�1993 RHINO RECORDS,INC. Oh Boy Records Mail OrderThe 1980s found John Prine back in the wilderness and glad to be there. He swore off major label record contracts for good, determined - along with his longtime manager Al Bunetta - to take control of his music and the business of his music. Between 1981 and '83, Prine settled into a comfortable cowriting groove in Nashville with name tunesmiths like Roger Cook, Donnie Fritts and Bobby Braddock that yielded a wealth of material for the next album, Aimless Love, as well as Prine's first big country hit, a Prine Cook song called "Love Is On A Roll" that singer Don Williams took all the way to #1. John and Steve Goodman and Al Bunetta Steve Goodman in Amsterdam, 1975 �1993 RHINO RECORDS,INC.  There was also a brief collaboration with John Mellencamp up in Bloomington, Indiana, that produced the songs "Jackie O," which appeared on Mellencamp's Uh-Huh, and "Take A Look At My Heart," which finally popped up on Prine's The Missing Years.

Aimless Love was finally released in 1984, the recording complicated by tight finances (it was cut at various Nashville studios, ostensibly during demo sessions), the mechanics of setting up Prine's own independent label, Oh Boy (the initial release was a 1982 Christmas single, "I Saw Mommy Kissing Santa Claus"), and Prine's habitual low-speed approach to making records. "I'm always slow going into the studio," he confesses, laughing. "If I'm talking this month about going in, if I'm in there three months later, it's a wonder."

The album was no small wonder in itself, combining the tender mercies of Bruised Orange and the fireplace recital qualities of Diamonds In The Rough, But that cozy country-folk ambience, with its beguiling echoes of fading twilight on the front porch, artfully masked the gentle ironies and prickly resignation in songs like "The Oldest Baby In The World" and "People Puttin' People Down" (which was actually produced by Steve Goodman during the aborted sessions for a Storm Windows follow-up back in 1981). The pain underscoring the album was palpable; in the back cover photo, Prine shared a laugh with a dog over the latest issue of True Love magazine. Still, in true Prine fashion, true love was never really down for the count. Even in "Unwed Fathers," the payoff was one of quiet forgiveness: "Your daddy never/Meant to hurt you ever/He just don't live here/But you got his eyes."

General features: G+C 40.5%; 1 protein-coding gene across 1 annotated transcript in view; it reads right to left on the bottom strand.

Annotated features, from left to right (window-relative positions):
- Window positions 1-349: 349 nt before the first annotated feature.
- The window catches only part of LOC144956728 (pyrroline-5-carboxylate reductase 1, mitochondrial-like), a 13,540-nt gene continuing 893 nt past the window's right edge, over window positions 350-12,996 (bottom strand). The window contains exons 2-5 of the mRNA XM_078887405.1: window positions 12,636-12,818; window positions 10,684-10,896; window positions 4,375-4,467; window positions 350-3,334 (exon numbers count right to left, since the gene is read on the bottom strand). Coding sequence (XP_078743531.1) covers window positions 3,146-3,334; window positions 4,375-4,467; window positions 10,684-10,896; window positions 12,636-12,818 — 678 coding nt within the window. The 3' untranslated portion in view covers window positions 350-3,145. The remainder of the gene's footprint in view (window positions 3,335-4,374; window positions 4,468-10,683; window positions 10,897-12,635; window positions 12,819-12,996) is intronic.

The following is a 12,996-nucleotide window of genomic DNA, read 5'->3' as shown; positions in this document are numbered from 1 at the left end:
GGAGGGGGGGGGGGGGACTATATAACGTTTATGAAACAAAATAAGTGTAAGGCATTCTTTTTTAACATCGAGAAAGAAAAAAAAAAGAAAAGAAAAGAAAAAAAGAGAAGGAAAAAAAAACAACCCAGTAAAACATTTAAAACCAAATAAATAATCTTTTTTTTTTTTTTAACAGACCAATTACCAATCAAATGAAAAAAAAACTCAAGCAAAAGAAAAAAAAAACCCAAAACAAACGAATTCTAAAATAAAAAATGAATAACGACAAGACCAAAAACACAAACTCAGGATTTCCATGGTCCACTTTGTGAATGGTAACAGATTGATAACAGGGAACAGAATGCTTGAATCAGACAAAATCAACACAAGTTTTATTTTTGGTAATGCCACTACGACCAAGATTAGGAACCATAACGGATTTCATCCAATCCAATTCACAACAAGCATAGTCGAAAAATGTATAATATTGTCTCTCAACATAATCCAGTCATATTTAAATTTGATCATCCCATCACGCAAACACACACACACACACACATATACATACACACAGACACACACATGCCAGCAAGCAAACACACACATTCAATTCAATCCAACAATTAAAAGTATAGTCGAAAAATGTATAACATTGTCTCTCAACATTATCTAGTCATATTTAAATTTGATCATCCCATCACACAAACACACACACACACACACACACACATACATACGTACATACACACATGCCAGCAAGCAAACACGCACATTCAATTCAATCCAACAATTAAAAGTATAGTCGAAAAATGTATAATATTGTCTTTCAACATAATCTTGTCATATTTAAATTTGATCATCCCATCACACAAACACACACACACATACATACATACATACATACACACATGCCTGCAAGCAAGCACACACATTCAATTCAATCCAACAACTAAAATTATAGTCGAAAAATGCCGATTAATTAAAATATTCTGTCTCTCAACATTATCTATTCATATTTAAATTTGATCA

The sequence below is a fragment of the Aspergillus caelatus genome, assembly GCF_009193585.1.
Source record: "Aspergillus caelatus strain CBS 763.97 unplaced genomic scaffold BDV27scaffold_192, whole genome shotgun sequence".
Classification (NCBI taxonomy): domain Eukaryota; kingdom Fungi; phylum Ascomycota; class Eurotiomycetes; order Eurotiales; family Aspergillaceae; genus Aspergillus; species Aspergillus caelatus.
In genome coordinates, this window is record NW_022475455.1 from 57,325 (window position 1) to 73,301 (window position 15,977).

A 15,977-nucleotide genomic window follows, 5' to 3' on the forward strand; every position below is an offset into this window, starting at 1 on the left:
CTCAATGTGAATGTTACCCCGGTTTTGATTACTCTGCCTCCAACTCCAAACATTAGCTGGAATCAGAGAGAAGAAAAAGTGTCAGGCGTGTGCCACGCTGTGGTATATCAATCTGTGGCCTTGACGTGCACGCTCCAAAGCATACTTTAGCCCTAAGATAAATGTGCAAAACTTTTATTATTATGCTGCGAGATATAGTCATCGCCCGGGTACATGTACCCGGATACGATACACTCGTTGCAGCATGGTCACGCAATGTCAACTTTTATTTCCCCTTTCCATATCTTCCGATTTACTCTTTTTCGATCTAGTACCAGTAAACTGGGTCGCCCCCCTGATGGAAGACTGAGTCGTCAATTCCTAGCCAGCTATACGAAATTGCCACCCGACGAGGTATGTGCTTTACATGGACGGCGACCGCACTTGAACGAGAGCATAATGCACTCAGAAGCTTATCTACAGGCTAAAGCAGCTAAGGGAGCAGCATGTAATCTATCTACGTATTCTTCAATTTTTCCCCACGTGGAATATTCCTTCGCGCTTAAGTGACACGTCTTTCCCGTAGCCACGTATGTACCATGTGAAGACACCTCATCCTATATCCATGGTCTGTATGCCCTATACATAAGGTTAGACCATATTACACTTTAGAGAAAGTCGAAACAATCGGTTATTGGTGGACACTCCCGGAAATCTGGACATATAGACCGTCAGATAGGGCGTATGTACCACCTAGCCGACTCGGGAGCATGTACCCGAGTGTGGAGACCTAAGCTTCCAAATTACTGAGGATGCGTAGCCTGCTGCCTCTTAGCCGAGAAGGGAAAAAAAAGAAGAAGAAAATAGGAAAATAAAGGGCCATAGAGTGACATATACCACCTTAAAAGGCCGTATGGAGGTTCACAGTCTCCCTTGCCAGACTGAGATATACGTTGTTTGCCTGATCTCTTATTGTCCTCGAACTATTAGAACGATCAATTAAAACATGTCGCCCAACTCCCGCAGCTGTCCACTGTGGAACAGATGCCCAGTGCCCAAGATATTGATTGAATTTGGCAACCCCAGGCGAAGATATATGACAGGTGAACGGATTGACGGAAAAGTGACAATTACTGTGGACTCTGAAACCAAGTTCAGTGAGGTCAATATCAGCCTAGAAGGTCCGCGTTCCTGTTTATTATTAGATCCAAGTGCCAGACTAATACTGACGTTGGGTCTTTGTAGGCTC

John with Al Bunetta and Steve Goodman in Amsterdam, 1977 �1993 RHINO RECORDS,INC.  The feeling that he was back on track with Aimless Love was short-lived; Prine suffered a great loss when Steve Goodman died of leukemia on September 20, 1968. It was something he always talked about, a dark-humor thing. We'd go to airports, and he'd look up at the word 'terminal,' shake his head, and go, 'Why do they have to have that sign up there?' It was like that for years.

John Prine 1976 John Prine with Al Bunetta �1993 RHINO RECORDS,INC.  "You'd think you'd be halfway prepared for it when it came. But he might as well have gotten hit by a train. It was a big loss for me. He was always pushing me. And I'd always hear his new songs, didn't matter what time of night or day it was. He's ring me up, go 'Got one!' put the phone down, and start playing me this new song. He wouldn't even ask me if I wanted to listen! I miss all that stuff. I miss him now just as much as I did back then."

The version of "Angel From Montgomery" in this collection, a haunting duet with Bonnie Raitt and featuring David Bromberg on guitar, was recorded at an all-star memorial concert for Goodman held in Chicago in January 1985 and released later that year as Tribute To Steve Goodman on Goodman’s own Red Pajamas label. Also included here is a version of Souvenirs, a song that originally appeared on Diamonds In The Rough and which was performed by Prine and Goodman in the ‘70s for the TV show Austin City Limits – which speaks volumes about their creative empathy and friendship. “Whenever we got up onstage,” Prine notes, “we’d play Souvenirs.